The tank was both designed and built with two inner armor plates to divide the interior into three sections; walls with two doors each and an ultimate thickness of 20mm. This allowed the crew and modules to remain relatively safe while the structure was kept safe with supporting stands. These supports allowed the interior armor plates to stay stable and also prevented collapse. Inside the O-I were two Kawasaki V-12 engines, both located in the rear, parallel lengthwise, to give room for the rear turret operator and transmission. The transmission copied that of the Type97 Chi-Ha’s, but used larger parts and gears making the total weight heavier. The vehicle had a coil spring system, with eight 2 wheeled boggies, totaling 16 individual wheels.

Data Sheet

General

Name: O-I

Factory: Private – Mitsubishi

Units Produced: 1

Type: Super Heavy Tank

Year Built: February 8th 1942

Length: 10.1 m

Width: 4.8 m

Hull Width: 4833 mm

Height Full: 3.6 m

Turret height: 1065 mm

Track width: 800 mm

Track Pitch: 300 mm

Track Thickness: 58 mm Half, 108 mm Full

Total Weight: 150t (96t prototype)

Engine

Name: Type 98 V12 Kawasaki

Power: 550hp (1100hp total with second engine)

Weight: 1020kg

Gears: 6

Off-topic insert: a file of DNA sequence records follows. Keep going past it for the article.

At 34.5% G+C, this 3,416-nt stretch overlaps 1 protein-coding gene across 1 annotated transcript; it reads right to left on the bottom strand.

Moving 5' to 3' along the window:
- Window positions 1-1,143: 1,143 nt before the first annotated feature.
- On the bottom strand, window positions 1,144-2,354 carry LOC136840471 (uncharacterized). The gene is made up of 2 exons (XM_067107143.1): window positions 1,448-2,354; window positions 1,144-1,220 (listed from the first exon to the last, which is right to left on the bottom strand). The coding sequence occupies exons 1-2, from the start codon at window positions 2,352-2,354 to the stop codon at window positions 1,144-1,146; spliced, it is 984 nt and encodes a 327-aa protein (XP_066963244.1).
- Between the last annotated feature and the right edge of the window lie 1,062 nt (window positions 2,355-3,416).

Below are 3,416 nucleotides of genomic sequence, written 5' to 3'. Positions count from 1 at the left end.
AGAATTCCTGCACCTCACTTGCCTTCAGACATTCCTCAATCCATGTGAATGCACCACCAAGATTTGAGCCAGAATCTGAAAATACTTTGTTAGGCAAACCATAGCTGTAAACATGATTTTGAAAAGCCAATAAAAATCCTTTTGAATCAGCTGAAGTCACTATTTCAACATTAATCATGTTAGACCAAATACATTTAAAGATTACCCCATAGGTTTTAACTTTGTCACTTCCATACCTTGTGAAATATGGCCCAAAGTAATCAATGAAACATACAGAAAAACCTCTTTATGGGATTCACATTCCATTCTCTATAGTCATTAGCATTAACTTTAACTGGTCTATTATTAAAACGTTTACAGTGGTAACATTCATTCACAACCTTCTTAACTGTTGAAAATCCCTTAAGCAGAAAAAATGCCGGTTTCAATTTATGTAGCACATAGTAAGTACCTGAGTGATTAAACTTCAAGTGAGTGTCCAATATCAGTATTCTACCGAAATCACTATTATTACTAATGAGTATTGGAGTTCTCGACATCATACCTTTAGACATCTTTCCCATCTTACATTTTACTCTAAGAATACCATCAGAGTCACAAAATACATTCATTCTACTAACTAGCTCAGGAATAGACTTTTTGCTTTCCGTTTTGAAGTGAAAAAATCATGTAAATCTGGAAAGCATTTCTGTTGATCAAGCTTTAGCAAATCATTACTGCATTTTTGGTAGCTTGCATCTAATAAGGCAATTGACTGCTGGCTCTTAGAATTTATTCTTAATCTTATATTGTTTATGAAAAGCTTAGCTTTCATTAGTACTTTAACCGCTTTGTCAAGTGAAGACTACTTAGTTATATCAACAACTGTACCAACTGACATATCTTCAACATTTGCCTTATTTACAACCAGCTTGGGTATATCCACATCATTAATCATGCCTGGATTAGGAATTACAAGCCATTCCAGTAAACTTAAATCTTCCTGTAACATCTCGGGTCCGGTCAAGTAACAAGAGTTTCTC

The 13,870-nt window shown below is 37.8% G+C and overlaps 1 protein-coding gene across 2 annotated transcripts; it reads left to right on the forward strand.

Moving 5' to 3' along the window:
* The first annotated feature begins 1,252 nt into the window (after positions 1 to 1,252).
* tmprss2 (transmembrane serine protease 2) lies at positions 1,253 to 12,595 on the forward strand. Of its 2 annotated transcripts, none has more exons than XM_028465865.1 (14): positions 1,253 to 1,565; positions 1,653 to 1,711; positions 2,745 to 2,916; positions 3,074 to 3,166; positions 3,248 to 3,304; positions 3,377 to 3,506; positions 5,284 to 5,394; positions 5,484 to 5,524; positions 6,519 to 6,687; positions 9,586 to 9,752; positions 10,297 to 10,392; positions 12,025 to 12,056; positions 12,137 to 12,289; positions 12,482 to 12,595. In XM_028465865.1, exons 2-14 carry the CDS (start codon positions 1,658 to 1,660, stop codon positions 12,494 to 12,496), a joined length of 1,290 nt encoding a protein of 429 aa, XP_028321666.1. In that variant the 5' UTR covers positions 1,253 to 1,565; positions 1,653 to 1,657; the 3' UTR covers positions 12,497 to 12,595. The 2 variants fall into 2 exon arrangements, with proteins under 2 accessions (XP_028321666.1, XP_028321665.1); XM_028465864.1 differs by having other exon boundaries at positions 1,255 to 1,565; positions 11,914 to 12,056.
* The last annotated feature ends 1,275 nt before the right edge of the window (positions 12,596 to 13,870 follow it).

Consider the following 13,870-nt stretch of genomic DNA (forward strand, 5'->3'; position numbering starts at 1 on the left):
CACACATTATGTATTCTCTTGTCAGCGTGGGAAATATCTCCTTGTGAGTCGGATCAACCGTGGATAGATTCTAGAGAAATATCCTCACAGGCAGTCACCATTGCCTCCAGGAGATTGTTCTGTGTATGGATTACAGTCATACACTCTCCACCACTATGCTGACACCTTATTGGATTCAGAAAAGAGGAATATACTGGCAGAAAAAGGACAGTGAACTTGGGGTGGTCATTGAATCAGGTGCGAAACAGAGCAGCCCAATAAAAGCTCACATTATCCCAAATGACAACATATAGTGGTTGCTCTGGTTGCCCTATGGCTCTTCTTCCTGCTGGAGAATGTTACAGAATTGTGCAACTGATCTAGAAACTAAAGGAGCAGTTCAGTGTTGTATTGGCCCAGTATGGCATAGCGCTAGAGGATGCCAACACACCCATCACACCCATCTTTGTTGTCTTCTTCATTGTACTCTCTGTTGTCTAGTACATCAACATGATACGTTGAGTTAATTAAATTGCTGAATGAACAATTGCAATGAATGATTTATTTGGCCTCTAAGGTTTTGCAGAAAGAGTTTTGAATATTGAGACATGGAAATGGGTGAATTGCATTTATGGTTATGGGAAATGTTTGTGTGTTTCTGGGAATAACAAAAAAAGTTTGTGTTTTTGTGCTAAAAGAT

Lubricant type: Oil

Maximum speed: 40kmh on road (prototype), 29.4 kmh (design) on road

Hull

Hull height: 2530 mm

Hull Width: 4833 mm

Upper Front Plate: 150mm @ 56,29°

Lower Front Plate: 150mm @ 45°

Lowest Front Plate: 70mm @ 70,5°

Side plate: 35mm @ 0° + Bolted 35mm @ 0°

Superstructure side plate: 75mm @ 0°

Upper Rear Plate: 150mm @ 18°

Lower Rear Plate: 150mm @ 33,01°

Lowest Rear Plate: 30mm @ 75,99°

Top plate: 50mm @ 0°

Bottom plate thickness: 30mm @ 0°

Turret Primary

Turret height: 1065 mm

Turret side faces: 150mm @ 90°

Turret top: 50mm @ 0°

Turret Ring: 1870 mm

Armament

Model: Type96 15cm Howtizer

Weight: 4,140 kg

Elevation: -5 ° to + 20 °

Amount of ammunition: 100+

Type of ammunition: Type 95 APHE, Type92 Spifire HE, 4th Year HEAT

Ammunition Types

Name: Type 95 APHE

Shell weight: 36000g

Velocity: 540m/s

Penetration: 125mm @ 230m, 120mm @ 510m, 112mm @ 755m, 102mm @ 1000m

Explosives: 6150g

Name: Type 92 Spifire HE

Shell weight: 36000g

Velocity: 540m/s

Explosives: 6150g

Name: 4th Year HEAT

Shell weight: 21040g

Velocity: 650m/s

Explosives: 6150g

Secondary Armament

Model: Type1 47mm Experimental

Weight: 600(+/-) kg

Elevation: -10 ° to + 20 °

Amount of ammunition: 100+

Type of ammunition: Type 1 APHE, Tungsten Alloy Toku Kou Prototype

Name: Type 1 APHE

Velocity: 810m/s

Penetration: 65mm @ 200m, 65mm @ 500m, 50mm @ 1000m, 45mm @ 1500m

Explosives: 17g

Name: Tungsten Alloy Toku Kou Prototype

Velocity: 810m/s

Penetration: 85mm @ 0m, 79mm @ 200m, 70mm @ 500m, 56mm @ 1000m, 45mm @ 1500m

Explosives: 17g

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WWI: Technology, Logistics, and Tactics – An Overview II